Hunger in America Study 2014 at Greater Triumph Missionary Baptist Church in Chatham, VA
It was a small space in the bottom level of a church. There was room for people to come in and stand, a serving area for the boxes of food, and a refrigerator and freezer along with a few shelves for storage. Some of the walls weren't completely painted and it smelled a little musty in the small space. They were using paper and pencil to keep track of those that came in to receive their food - compared to some pantries that are using computers and organizational software. Then, the last thing that anyone expected, the power went out from a storm blowing through which meant no lights and the possibility of food spoiling in the freezer and refrigerator. The atmosphere at the pantry felt vulnerable and almost helpless.
But out of this scene three dedicated women that run the church food pantry showed up because they knew that they needed to be there. They wanted to serve and provide food for to those in need - even if only three people came in to receive food that day. The Hunger Study team was only able to approach the second person that came in because of randomness requirement of the survey. The gentlemen respectfully declined and stated that he didn't have enough time to take the survey. As you can see, we didn't have much success in regards to the Hunger Study but that is part of the experience. There are times where we will have the chance to approach 20 to 30 people to take the survey and we gain a ton of data...then there are other times like in Chatham where there is no data to be taken and it could be deemed a failure.
But was it a failure? For me, it was a success. I asked questions and observed - I found out that the Greater Triumph food pantry has been in operation for 40 years; That it is entirely ran by volunteers from the church and many times they scrape by in finding help, money, and food but through it all they continue to serve. I also asked how many people they serve in a week - they said that it is anywhere between 3 and 14. My first thought was, only 14? That's it? The last pantry visit I made in Danville, VA served 150 people in one day. But with that kind of thinking I would see 14 people go without food....go without food...think about that for a moment. The consequences of this happening are immense and herein lies the mission of Feeding America Southwest Virginia, "Our mission is to feed Southwest Virginia's hungry through a network of partners and engage our region in the fight to end hunger."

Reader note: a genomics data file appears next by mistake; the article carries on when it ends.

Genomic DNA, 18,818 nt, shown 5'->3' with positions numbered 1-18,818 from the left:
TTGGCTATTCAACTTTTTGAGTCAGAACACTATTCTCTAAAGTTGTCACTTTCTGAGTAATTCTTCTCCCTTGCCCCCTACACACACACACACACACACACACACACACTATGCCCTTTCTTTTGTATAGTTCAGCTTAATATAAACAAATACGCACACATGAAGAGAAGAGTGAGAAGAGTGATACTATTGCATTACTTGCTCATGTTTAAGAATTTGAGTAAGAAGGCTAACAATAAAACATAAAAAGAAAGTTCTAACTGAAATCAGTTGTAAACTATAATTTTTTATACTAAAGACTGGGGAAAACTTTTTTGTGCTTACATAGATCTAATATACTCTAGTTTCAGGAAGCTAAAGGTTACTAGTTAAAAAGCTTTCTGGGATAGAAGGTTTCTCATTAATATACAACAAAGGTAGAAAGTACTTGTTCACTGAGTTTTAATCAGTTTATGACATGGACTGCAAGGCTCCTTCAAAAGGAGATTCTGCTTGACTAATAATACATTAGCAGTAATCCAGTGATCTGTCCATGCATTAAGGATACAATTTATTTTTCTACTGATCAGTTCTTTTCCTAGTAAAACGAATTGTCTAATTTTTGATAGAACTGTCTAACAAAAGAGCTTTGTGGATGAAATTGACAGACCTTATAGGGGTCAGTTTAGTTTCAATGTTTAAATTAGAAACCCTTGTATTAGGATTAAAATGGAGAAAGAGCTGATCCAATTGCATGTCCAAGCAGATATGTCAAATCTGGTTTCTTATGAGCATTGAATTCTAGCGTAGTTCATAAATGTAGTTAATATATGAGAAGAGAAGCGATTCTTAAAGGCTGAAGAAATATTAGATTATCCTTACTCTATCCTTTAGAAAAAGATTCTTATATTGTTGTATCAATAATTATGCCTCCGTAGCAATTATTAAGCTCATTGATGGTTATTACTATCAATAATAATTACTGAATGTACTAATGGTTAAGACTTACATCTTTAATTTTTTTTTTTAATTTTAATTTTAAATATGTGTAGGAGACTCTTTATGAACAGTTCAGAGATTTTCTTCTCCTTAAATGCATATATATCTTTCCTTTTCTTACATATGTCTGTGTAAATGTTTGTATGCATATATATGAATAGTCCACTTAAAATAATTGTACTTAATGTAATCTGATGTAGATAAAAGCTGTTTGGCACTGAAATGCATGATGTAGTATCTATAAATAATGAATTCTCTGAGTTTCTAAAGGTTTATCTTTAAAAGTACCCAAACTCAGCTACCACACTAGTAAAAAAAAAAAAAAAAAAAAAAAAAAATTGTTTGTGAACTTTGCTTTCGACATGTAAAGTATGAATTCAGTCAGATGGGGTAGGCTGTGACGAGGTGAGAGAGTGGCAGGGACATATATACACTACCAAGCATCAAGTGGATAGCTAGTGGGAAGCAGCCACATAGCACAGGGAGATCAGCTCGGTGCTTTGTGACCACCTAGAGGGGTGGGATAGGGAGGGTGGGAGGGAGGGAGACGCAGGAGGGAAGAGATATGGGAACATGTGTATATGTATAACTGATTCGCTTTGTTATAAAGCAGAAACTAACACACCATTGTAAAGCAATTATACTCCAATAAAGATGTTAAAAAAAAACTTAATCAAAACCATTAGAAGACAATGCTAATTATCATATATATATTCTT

The mission is to feed people and engage the community and that is why we help small food pantries such as the one at Greater Triumph Missionary Baptist Church. Our network of food pantries greatly varies across the southwest Virginia area with some feeding hundreds of people a month and then some feeding 20. But at the end of the day the large numbers don't matter - if it was just 1 person being fed then that would be a success. No one should go without food...and that statement is what I and many others here at Feeding America Southwest Virginia are trying to achieve.
I have copied a couple of links below to the food safety website for proper handling during the event of a power outage. While we were at the food pantry we were making sure that all foods that were frozen or refrigerated were safe to give out. The last thing we want to happen is for someone to get sick. I hope you find the information useful!
Refrigerated food during power outages: http://www.foodsafety.gov/keep/charts/refridg_food.html
Frozen food and power outages: http://www.foodsafety.gov/keep/charts/frozen_food.html